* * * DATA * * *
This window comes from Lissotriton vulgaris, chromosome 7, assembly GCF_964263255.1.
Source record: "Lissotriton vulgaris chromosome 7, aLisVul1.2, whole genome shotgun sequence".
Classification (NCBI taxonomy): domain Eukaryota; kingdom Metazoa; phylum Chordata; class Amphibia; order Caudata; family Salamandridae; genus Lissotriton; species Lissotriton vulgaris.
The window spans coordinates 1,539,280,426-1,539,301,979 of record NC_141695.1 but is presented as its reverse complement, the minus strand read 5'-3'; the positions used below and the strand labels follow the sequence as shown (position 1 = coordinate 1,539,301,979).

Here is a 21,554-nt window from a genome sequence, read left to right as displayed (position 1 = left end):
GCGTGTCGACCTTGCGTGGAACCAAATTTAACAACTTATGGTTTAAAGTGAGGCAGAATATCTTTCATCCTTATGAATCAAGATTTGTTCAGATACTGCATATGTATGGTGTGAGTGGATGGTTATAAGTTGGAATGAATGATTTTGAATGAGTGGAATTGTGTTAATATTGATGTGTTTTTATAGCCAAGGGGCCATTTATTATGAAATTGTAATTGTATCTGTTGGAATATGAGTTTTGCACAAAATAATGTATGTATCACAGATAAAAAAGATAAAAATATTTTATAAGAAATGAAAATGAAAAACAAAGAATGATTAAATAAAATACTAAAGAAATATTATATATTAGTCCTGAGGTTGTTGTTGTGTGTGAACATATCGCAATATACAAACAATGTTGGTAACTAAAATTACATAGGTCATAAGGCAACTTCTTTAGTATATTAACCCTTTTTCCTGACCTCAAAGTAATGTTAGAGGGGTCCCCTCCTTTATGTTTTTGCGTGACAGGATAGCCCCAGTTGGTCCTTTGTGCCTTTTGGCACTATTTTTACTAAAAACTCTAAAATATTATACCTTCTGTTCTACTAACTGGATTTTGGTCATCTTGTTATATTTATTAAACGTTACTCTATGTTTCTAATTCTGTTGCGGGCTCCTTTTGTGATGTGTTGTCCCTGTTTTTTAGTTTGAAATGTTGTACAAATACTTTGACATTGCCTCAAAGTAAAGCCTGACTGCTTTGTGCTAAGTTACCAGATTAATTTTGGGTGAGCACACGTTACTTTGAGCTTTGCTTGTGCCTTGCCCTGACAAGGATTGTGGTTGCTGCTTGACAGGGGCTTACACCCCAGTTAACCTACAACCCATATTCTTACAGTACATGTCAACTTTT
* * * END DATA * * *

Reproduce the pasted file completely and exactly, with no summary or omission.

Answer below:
This window comes from Lissotriton vulgaris, chromosome 7, assembly GCF_964263255.1.
Source record: "Lissotriton vulgaris chromosome 7, aLisVul1.2, whole genome shotgun sequence".
Classification (NCBI taxonomy): domain Eukaryota; kingdom Metazoa; phylum Chordata; class Amphibia; order Caudata; family Salamandridae; genus Lissotriton; species Lissotriton vulgaris.
The window spans coordinates 1,539,280,426-1,539,301,979 of record NC_141695.1 but is presented as its reverse complement, the minus strand read 5'-3'; the positions used below and the strand labels follow the sequence as shown (position 1 = coordinate 1,539,301,979).

Here is a 21,554-nt window from a genome sequence, read left to right as displayed (position 1 = left end):
GCGTGTCGACCTTGCGTGGAACCAAATTTAACAACTTATGGTTTAAAGTGAGGCAGAATATCTTTCATCCTTATGAATCAAGATTTGTTCAGATACTGCATATGTATGGTGTGAGTGGATGGTTATAAGTTGGAATGAATGATTTTGAATGAGTGGAATTGTGTTAATATTGATGTGTTTTTATAGCCAAGGGGCCATTTATTATGAAATTGTAATTGTATCTGTTGGAATATGAGTTTTGCACAAAATAATGTATGTATCACAGATAAAAAAGATAAAAATATTTTATAAGAAATGAAAATGAAAAACAAAGAATGATTAAATAAAATACTAAAGAAATATTATATATTAGTCCTGAGGTTGTTGTTGTGTGTGAACATATCGCAATATACAAACAATGTTGGTAACTAAAATTACATAGGTCATAAGGCAACTTCTTTAGTATATTAACCCTTTTTCCTGACCTCAAAGTAATGTTAGAGGGGTCCCCTCCTTTATGTTTTTGCGTGACAGGATAGCCCCAGTTGGTCCTTTGTGCCTTTTGGCACTATTTTTACTAAAAACTCTAAAATATTATACCTTCTGTTCTACTAACTGGATTTTGGTCATCTTGTTATATTTATTAAACGTTACTCTATGTTTCTAATTCTGTTGCGGGCTCCTTTTGTGATGTGTTGTCCCTGTTTTTTAGTTTGAAATGTTGTACAAATACTTTGACATTGCCTCAAAGTAAAGCCTGACTGCTTTGTGCTAAGTTACCAGATTAATTTTGGGTGAGCACACGTTACTTTGAGCTTTGCTTGTGCCTTGCCCTGACAAGGATTGTGGTTGCTGCTTGACAGGGGCTTACACCCCAGTTAACCTACAACCCATATTCTTACAGTACATGTCAACTTTT